Review: The Lovecraft Squad: Dreaming, Edited by Stephen Jones
The Lovecraft Squad: Dreaming, edited by Stephen Jones, is the third volume in the new interconnected trilogy that reveals the origins of “The Lovecraft Squad”—a super-secret worldwide organization dedicated to battling the eldritch monstrosities given form in H. P. Lovecraft’s fevered imagination.
The Lovecraft Squad is a secret branch of the FBI created to hold off the advance of The Old Ones, Lovecraft’s collection of ancient gods. J. Edgar Hoover created the team, and only a handful of people outside of the squad know of their existence.
This anthology contains 11 connected short stories (including the prologue and epilogue), which are mainly set from 1960 through the early 1970s, with recurring characters throughout the stories. It’s hard to know what to expect with anthologies because they can be a mixed bag. While there are clearly differences between the individual authors’ styles, the cohesion of the stories works so well that the collection could be written by one author playing with style throughout interconnected stories. Characters reappear throughout so the reader can connect right away as each new author takes over.
H. P. Lovecraft is a legendary storyteller, but his reputation is mired in his blatant racism and misogyny. And the reality of life for women and minorities in the middle of the last century is not sugar-coated in any of these stories. However, we do get to see women making inroads into what was exclusively a man’s world, and African Americans and Hispanics take their places alongside their white coworkers.
“I think Hoover’s probably hoping I fail,” she said. “So he can say ‘I told you so’ to anyone who’s tried to get him to modernize. He only let himself be talked into this because the Lovecraft Squad has such a lower public profile. That way, if I fail, I fail out of sight.”
Yahav looked openly sympathetic. “There may have been a time and a place for someone like him. From what I know of Hoover, he was forward-thinking in an era when that mattered a great deal. But those times have passed, and he’s refused to change along with them.”
“I suppose he hasn’t.” Again, discretion. Hoover had changed, but only for the worse. He’d had years to go power-mad.
Yahav swirled his mug and stared at the sludge of coffee grounds. “Let me tell you something that nobody else with my agency might ever admit to on the outside. When we go after Israel’s enemies, there are times we go through doors because of who we believe is on the other side. Terrorist cells, sometimes. On our own soil. In Palestine, Syria, Egypt.”
Then he leaned back in his chair and crossed his arms.
“But we don’t always know everyone who is going to be on the other side of the door. There’s an unofficial rule we have. There may be ten men in that room, and we know they all want us dead … but if we see a woman with them too? Shoot her first. Because to prove herself to men like that, for them to accept her, she’s had to become twice as lethal as any one of them. So we kill her first.”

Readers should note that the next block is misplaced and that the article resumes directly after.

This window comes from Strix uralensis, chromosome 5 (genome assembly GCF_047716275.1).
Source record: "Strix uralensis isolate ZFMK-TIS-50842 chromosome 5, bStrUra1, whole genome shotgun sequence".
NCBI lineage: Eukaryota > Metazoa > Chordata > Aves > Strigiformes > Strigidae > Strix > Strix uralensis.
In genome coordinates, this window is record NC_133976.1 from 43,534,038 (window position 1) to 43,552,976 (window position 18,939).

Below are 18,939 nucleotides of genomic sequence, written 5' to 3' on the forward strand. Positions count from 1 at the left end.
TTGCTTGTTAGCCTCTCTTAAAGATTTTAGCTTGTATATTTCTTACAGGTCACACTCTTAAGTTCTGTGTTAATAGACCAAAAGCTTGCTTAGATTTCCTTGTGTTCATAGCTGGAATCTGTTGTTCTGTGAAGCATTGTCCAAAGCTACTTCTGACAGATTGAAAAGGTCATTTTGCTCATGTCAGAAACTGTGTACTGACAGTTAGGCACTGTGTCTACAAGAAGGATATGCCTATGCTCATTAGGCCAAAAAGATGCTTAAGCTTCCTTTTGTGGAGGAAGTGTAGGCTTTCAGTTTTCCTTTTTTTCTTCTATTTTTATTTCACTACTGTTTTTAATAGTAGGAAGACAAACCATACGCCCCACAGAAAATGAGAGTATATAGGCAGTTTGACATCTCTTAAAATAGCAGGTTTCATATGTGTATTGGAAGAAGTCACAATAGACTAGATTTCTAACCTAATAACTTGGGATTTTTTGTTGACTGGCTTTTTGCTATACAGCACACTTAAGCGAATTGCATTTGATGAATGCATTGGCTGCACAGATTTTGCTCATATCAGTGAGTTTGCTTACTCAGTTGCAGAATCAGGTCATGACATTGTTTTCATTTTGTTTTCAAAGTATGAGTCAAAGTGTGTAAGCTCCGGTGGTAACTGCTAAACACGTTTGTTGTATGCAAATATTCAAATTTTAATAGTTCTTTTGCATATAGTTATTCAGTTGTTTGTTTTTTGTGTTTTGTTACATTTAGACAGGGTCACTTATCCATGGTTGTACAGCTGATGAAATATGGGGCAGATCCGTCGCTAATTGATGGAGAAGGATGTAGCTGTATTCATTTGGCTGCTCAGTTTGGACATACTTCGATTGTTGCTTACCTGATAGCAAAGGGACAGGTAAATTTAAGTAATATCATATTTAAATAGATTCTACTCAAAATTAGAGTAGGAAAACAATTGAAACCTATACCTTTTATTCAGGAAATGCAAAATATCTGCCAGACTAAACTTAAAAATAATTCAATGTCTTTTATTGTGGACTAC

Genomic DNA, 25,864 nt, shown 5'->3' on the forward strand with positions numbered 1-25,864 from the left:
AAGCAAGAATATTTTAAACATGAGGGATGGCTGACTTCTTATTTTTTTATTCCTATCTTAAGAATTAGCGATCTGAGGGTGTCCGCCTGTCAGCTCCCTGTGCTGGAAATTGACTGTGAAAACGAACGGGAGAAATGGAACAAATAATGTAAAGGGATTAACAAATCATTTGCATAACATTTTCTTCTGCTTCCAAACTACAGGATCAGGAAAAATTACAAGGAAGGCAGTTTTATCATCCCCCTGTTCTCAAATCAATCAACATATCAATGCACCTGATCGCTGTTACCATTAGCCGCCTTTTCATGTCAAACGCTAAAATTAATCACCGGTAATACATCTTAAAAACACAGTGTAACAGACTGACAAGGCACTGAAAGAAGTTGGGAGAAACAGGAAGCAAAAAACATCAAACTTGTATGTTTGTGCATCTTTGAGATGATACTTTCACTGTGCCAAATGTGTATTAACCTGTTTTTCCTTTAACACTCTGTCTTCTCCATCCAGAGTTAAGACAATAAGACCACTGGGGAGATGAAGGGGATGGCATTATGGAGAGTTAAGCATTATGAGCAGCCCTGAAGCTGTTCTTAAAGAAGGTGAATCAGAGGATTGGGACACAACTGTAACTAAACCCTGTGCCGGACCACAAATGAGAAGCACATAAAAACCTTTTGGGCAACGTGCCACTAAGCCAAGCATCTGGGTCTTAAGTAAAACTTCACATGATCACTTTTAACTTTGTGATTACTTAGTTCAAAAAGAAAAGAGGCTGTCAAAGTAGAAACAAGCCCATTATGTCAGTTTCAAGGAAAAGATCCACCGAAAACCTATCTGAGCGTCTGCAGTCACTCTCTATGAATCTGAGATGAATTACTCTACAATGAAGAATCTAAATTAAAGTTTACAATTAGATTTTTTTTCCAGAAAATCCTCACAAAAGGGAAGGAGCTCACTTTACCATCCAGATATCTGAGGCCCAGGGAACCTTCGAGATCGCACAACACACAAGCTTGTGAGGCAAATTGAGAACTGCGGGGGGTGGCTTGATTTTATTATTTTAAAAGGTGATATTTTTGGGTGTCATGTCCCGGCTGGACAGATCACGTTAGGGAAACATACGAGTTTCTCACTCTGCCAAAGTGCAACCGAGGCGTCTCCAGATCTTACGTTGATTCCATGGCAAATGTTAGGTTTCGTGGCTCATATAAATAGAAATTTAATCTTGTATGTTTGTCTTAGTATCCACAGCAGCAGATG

Yahav gave her as frank a look as anyone ever had, pragmatic and cold and duty–bound, and she realized that only now, for the first time, she was seeing the last face that Portner might see. This was it. Not the one before, the face of the man who’d boiled coffee for them. This face.
“So be her,” Yahav said. “Be that woman.”
The tones range from terrifying to more tongue-in-cheek, but they all move forward to a huge reveal and an exciting climax. And as the subtitle would suggest, all touch on the theme of dreaming.
Dreaming is a fascinating theme because it can mean so many things. Some dreams reveal our hidden fears, others our greatest desires. There are recurring dreams and dreams in which our long-deceased relatives visit. Sometimes dreams occur in houses not lived in for decades. Then, there are nightmares that shock us awake or make us wish we could wake up.
But what if we could enter someone else’s dream? And what if those dreams are influenced by the Old Ones.
He feels terror well up as he sees they are approaching the entrance to the largest of the temples. For a second, he struggles against the force that pulls him forward, but he is nearly overwhelmed by an immediate sensation of agonizing control, and so he cedes himself to it. As he and his—Guards? Porters? Fellow ghosts?—pass beneath the massive frieze (which he sees is three times taller than he is and extends indefinitely to the right and left), for an instant he glimpses crumbling stone walls filmed in slime and dampness, but then he’s swallowed by the vast dark within the great temple.
Eyes (does he truly still possess eyes?) adjust, and he sees the temple actually pulses with its own illumination, but he cannot guess the source. The floor is occupied with scurrying acolytes. Some are vaguely human, although beneath their cowls the heads are misshapen, elongated, ridged. Others are bloated nightmares, with no hint of humanity about them; he finds it difficult, in fact, to even look at some of the things rushing about the temple.
I’m not versed enough in Lovecraftian lore to know how his monsters arrived on Earth, but it’s clear that they definitely are not on humanity’s side. What I do know is that you do not need to be a fan of Lovecraft to enjoy the stories collected here. Be ready to take a wild ride through the mid-20th century with The Old Ones.